They always pay. Not one has ever balked. Where do these weird old men get all this money?

This is one of the things I ask myself when I sit here alone, after Mr. Tyn­dall or Mr. Raleigh or Mr. Fedorov has left. I think I know them all at this point. I think of them as a strange fel­low­ship, but I have no evi­dence that they know each other. Each comes in alone, and never says a word about any­thing other than the object of his current, frantic fascination.

I have no idea what’s in those books they pay all that money for. In fact, it’s part of my job not to know. After the lad­der test, back on the day I was hired, Mr. Penum­bra said:

“This job has three requirements, each very strict.”

  1. “You must always be here from 10 p.m. to 6 a.m. exactly. You must not be late. You cannot leave early.”
  2. “You may not read, examine, inspect, or otherwise touch any of the books in this store — unless you are retrieving it for a customer.”
  3. I know what you’re thinking: Dozens of nights alone, and you’ve never cracked a cover?

    No, I haven’t. For all I know, Penumbra has a camera somewhere. If I sneak a peek and he finds out, I’m fired. My friends are dropping like flies out there; whole industries, whole parts of the country, are shutting down. I need this job.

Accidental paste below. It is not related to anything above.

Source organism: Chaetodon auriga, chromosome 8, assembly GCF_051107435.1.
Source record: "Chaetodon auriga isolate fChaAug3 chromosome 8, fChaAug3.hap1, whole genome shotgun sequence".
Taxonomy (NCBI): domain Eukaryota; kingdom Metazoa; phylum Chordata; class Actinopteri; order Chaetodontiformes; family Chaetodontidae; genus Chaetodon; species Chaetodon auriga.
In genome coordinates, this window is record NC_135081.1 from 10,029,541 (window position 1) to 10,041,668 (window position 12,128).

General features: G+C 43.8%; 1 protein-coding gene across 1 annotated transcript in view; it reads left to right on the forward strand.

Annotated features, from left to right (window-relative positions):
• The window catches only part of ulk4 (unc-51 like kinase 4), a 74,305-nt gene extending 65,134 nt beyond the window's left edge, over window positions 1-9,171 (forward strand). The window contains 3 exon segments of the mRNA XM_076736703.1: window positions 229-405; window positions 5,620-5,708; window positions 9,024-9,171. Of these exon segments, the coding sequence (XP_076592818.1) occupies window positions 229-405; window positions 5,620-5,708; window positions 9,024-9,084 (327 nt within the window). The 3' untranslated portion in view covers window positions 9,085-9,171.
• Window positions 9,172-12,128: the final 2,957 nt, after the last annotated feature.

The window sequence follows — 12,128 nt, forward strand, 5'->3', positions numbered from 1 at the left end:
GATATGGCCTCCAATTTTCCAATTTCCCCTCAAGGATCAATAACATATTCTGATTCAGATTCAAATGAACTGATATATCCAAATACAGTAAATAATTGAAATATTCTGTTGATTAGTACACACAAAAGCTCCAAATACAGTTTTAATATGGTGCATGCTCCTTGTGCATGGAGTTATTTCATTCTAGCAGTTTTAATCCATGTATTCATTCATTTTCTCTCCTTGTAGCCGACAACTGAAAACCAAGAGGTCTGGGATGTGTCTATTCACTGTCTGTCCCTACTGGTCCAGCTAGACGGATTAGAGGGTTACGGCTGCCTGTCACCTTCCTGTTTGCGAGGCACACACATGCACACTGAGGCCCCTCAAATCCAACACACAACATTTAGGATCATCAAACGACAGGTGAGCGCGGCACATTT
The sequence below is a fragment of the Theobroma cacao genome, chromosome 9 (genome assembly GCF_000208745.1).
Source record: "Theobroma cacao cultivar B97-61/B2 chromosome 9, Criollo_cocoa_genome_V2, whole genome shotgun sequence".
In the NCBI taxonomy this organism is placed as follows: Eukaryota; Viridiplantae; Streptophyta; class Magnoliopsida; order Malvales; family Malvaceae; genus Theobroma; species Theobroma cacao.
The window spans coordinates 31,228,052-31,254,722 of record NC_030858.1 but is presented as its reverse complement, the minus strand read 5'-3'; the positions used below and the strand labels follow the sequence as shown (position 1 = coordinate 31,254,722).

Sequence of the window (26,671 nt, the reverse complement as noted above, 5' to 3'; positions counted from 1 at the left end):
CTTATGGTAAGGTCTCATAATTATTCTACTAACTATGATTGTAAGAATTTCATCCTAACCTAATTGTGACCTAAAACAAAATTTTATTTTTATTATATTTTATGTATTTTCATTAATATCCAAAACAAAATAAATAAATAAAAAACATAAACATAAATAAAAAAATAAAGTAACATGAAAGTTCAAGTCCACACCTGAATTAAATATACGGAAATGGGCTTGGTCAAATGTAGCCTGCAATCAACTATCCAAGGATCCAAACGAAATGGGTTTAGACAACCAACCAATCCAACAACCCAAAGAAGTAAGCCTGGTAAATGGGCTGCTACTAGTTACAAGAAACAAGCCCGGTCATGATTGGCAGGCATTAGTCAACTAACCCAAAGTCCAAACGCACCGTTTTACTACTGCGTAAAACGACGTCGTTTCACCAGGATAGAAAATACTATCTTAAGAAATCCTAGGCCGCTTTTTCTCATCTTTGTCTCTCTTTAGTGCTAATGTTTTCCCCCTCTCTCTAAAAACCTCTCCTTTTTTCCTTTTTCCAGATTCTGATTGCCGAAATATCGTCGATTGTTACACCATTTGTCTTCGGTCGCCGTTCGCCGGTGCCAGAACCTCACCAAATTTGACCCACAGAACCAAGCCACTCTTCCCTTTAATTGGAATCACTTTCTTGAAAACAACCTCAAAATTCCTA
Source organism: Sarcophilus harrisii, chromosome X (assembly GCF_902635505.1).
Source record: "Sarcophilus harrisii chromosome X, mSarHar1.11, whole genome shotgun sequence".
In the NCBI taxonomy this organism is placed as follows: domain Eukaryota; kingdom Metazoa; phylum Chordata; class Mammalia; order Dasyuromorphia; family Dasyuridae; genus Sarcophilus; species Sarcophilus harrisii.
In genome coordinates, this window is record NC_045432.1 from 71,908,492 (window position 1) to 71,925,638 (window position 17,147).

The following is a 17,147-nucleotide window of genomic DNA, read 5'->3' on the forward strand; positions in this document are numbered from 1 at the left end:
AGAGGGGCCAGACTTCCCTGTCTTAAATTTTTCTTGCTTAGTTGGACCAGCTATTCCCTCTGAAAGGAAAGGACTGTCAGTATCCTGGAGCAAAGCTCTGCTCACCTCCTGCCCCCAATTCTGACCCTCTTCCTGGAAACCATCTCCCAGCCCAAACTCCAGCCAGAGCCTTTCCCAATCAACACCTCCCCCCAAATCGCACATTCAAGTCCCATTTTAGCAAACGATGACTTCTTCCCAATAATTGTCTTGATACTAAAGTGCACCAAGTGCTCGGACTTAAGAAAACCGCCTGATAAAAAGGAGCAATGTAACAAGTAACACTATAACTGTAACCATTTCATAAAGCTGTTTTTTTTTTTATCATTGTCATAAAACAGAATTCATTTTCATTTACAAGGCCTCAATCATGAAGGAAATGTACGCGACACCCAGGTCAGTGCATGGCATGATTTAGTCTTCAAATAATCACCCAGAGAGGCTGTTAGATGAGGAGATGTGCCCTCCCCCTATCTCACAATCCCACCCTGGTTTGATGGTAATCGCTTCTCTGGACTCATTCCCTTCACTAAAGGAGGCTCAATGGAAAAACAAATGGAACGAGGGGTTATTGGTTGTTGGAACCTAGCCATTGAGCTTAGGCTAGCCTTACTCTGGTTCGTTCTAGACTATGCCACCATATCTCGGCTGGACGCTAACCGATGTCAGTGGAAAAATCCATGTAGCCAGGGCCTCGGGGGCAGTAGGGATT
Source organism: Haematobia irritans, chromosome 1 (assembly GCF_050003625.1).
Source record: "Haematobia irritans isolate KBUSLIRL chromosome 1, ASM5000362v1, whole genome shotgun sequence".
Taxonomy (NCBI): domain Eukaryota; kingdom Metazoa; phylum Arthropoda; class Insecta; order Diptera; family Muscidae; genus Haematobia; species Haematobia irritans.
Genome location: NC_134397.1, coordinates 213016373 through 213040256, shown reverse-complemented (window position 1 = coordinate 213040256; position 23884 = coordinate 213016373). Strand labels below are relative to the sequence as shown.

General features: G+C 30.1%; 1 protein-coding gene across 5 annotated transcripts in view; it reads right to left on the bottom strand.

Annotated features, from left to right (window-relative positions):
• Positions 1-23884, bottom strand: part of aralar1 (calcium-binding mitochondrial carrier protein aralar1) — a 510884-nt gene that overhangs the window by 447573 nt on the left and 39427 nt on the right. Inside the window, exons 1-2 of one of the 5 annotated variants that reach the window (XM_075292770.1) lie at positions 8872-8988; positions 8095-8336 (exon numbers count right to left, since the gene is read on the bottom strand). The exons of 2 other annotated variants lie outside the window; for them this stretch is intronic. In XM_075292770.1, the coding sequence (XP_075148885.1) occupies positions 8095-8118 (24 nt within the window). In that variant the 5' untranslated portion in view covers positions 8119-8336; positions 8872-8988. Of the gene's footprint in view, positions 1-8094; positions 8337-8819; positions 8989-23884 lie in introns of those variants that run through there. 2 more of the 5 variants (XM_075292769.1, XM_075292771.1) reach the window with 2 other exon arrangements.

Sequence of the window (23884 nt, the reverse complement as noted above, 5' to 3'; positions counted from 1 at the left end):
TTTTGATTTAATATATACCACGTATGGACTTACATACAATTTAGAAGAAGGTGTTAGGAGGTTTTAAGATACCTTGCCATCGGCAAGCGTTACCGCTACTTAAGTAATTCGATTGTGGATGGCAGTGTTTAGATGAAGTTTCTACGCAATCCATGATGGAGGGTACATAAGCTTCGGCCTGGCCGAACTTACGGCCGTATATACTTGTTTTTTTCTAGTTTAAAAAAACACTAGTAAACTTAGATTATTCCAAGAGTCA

And besides, the third rule makes up for the second:

  4. “You must keep precise records of all purchases. Time. Amount. The customer’s appearance. His state of mind. How he asks for the book. How he receives it. Does he appear to be injured. Is he wearing a sprig of rosemary on his hat. And so on.”

I guess under gen­eral circumstances, this would feel like a creepy job requirement. Under the actual circumstances — selling rare books to mad schol­ars in the mid­dle of the night — it feels per­fectly appropriate. So, rather than spend my time star­ing at the for­bid­den shelves, I spend it writ­ing about the cus­tomers.

The basics — which book was pur­chased, its price, the time — go into the data­base. The rest goes into a giant, leather-bound log­book. It’s all mine; Mr. Penum­bra pulled it out from under the front desk on my first night, heaved it open, and, on the first page, he wrote my name.

I have to say, I feel pretty pro­pri­etary about this book. I try to take clear, accu­rate notes, with only an occa­sional lit­er­ary flourish. On quiet nights, I describe the weather.

Sometimes I draw pic­tures, like this one, of Mr. Tyn­dall tonight:

So I guess you could say rule num­ber two isn’t quite absolute. There’s one book I’m allowed to touch in Penum­bra’s 24-Hour book­store. It’s the one I’m writ­ing.

Mr. Penum­bra works the day shift. He starts at 6 a.m. and fin­ishes at 10 p.m., if you can believe it. That’s a long day for an old man. I see him every night and every morn­ing. If we’ve had a customer, he usu­ally com­pli­ments me on my obser­va­tions, but then probes even deeper.

“Very good ren­der­ing of Mr. Raleigh,” he’ll say. “But tell me, do you remember, were the but­tons on his coat made of mother-of-pearl? Or were they horn? Or some kind of metal? Copper?”